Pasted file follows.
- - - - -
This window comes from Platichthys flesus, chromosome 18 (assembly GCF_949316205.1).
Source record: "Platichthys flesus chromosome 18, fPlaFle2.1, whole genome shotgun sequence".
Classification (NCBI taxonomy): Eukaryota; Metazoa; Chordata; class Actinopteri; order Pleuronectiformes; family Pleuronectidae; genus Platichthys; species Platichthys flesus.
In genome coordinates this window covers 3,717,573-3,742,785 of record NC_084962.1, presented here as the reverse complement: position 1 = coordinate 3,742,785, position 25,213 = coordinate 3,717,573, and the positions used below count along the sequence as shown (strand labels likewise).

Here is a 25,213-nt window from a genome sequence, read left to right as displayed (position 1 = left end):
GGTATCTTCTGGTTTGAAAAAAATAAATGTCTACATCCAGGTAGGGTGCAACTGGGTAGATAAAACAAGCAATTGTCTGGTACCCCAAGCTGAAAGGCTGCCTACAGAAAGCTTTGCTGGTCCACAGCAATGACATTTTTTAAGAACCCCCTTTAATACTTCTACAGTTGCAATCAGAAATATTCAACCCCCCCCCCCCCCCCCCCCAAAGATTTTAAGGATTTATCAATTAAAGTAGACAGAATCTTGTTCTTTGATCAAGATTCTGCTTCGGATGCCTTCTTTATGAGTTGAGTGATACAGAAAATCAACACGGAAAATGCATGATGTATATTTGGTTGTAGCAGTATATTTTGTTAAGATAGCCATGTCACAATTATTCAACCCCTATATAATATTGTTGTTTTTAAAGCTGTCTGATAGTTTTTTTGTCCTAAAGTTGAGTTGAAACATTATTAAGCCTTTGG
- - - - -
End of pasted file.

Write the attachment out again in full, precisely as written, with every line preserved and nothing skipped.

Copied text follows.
This window comes from Platichthys flesus, chromosome 18 (assembly GCF_949316205.1).
Source record: "Platichthys flesus chromosome 18, fPlaFle2.1, whole genome shotgun sequence".
Classification (NCBI taxonomy): Eukaryota; Metazoa; Chordata; class Actinopteri; order Pleuronectiformes; family Pleuronectidae; genus Platichthys; species Platichthys flesus.
In genome coordinates this window covers 3,717,573-3,742,785 of record NC_084962.1, presented here as the reverse complement: position 1 = coordinate 3,742,785, position 25,213 = coordinate 3,717,573, and the positions used below count along the sequence as shown (strand labels likewise).

Here is a 25,213-nt window from a genome sequence, read left to right as displayed (position 1 = left end):
GGTATCTTCTGGTTTGAAAAAAATAAATGTCTACATCCAGGTAGGGTGCAACTGGGTAGATAAAACAAGCAATTGTCTGGTACCCCAAGCTGAAAGGCTGCCTACAGAAAGCTTTGCTGGTCCACAGCAATGACATTTTTTAAGAACCCCCTTTAATACTTCTACAGTTGCAATCAGAAATATTCAACCCCCCCCCCCCCCCCCCCCAAAGATTTTAAGGATTTATCAATTAAAGTAGACAGAATCTTGTTCTTTGATCAAGATTCTGCTTCGGATGCCTTCTTTATGAGTTGAGTGATACAGAAAATCAACACGGAAAATGCATGATGTATATTTGGTTGTAGCAGTATATTTTGTTAAGATAGCCATGTCACAATTATTCAACCCCTATATAATATTGTTGTTTTTAAAGCTGTCTGATAGTTTTTTTGTCCTAAAGTTGAGTTGAAACATTATTAAGCCTTTGG